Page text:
2008 Jun 30th

How to Price Your Hoboken Condo or Brownstone to Sell

Thanks to Howard J. Turoff, CPA, &  Financial Guru

Price, Price, Price

Everyone has heard the old axiom that the three most important things in real estate are location, location and location.  From a buyer’s perspective that is often true, but for sellers, the location is effectively fixed, so the single most important decision you will make in selling your Hoboken condo, co-op or house is the initial asking price.  There are a universe of people our there looking for whatever it is you have to sell, be it a 1 bedroom condo, a Victorian brownstone, or something else.   Some buyers have just started their search, others have been looking for months and have seen everything there is to see in Hoboken.  When your unit hits the market and is shown on the Multiple Listing Service (the “MLS”) for the first time, there will be a flood of initial interest that may never be matched.  Pricing your unit appropriately is the very definition of “striking while the iron is hot” to achieve maximum return.

Most Things In Life Fall on a Bell Curve 

Like most things in life, the real estate sales market can be described as a bell curve.  At one end of the spectrum are beautiful properties, in great locations being offered at fair prices.  These units sell immediately – often within the first few days after hitting the market.  At the opposite end are not-nice, overpriced apartments in less than desirable parts of town.  They languish on the market forever (or at least until the price is lowered sufficiently to make them attractive.)  The vast majority falls somewhere in the middle – hence the bell curve.  See:


Don’t Make The Most Common Real Estate Mistake 

Many people have a number in mind when they first decide to sell.  That number may be based on what they paid, how much profit they hope to realize, what they espect to pay in closing costs, or how much money their neighbor got when he or she sold last year.  If that number is too high, and I tell them that they will have a difficult time selling their place for that amount of money, they will often say to me “Let’s start with that – we can always lower the price later.”  That may be true, but in my opinion it is also a huge, irreversable strategic error.

Using a Bazooka to Create a Sense of Urgency

Have you ever gone to a sale at a department store and seen people frantically grabbing at clothing in a discount bin, or watched people fight over t-shirts shot out of the air bazooka during the 7th inning of a ballgame?  There is an urgency to getting those bargains because if you don’t get them, the person right next to you will and then they’ll all be gone.  Now think back to what I said about the universe of people in the market to buy a condo or house in Hoboken.  You will never have a bigger crowd of interested people looking at your unit as when it first hits the market.  You want to create that same sense of urgency – that if they don’t make a strong offer RIGHT AWAY, that unit will disappear and it’ll be too late.  Overpricing the unit, killing the interest, scattering your crowd and then lowering the price later is a bad strategy.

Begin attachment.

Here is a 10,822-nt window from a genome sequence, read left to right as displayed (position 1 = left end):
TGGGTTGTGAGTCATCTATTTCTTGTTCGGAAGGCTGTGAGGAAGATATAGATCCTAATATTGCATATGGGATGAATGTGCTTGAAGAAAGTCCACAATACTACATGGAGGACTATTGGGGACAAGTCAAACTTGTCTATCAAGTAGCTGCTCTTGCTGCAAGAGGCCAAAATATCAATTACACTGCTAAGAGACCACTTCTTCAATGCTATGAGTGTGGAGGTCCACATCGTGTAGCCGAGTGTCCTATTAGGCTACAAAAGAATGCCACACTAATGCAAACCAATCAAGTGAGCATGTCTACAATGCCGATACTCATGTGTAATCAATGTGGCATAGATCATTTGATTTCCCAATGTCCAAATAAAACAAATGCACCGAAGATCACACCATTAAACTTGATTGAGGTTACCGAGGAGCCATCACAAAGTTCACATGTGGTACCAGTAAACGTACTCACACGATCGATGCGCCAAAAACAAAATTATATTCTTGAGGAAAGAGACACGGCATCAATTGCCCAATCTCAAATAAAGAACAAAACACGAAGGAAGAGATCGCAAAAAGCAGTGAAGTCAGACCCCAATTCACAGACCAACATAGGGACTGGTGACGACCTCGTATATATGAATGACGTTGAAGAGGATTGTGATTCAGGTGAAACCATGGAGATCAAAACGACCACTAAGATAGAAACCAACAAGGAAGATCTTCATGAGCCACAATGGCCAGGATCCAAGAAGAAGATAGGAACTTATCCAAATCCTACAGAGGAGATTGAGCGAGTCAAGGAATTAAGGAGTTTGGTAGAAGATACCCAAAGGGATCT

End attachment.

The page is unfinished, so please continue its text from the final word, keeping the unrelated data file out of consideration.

Remember Goldilocks and the Three Bears

Drastically underpricing a unit is an equally bad practice.  If I see a listing that I know is worth $100,000 more than the asking price, I’m texting my buyers looking for that type of property immediately.  I’d try to lock up the offer before the seller caught wind that he should be asking for more and I’d try to get it off the market before someone else did offer more.  That’d be great for my buyer, but this article is about sales strategies.  No – the best strategy to achieve the highest sales prices, is not to overprice, not to undervalue, but to price it just right – you must correctly value your property at or near it’s market rate. 

Reasons to be Cheerful 

I’d choose a starting price that is just slightly above the fair market value with the understanding that you may be willing to negotiate a little, but that you believe the price is fair and you are somewhat firm.  If your agent has done a good job evalutaing the comparable units available that you are competing against, and your started at a fair and reasonable price, there is no reason to believe that you won’t get multiple offers and may in fact get a price above asking.  Then when people tell you how lousy the housing market is, you can just smile.

The Donut Proof 

One final thought that I’ve put into the format of a Q and A for your reading enjoyment.  We’ve all visted the local donut shop at one time or another.

Q:  How much do you think it costs them to make those donuts?  
A:  I’d guess a few pennies. 

Q:  How much do they get for the donuts? 
A:  Around $.50 to $.75 depending on where you live. 

Q:  How do you know they’re fairly priced? 
A:  If they’re all gone at the end of the day, then they were priced correctly. 

Q:  If they’re not all sold at the end of the day, are the leftovers worth as much tomorrow? 
A:  No, there are newer fresher more enticing ones available and the older ones get marked-down.  If they don’t sell by the end of the week, you probably won’t even get back the pennies it cost you to make them.

Do not let your condo become stale – sell it while it is hot!

Posted by Lori Turoff | Currently Comments Off on How to Price Your Hoboken Condo or Brownstone to Sell

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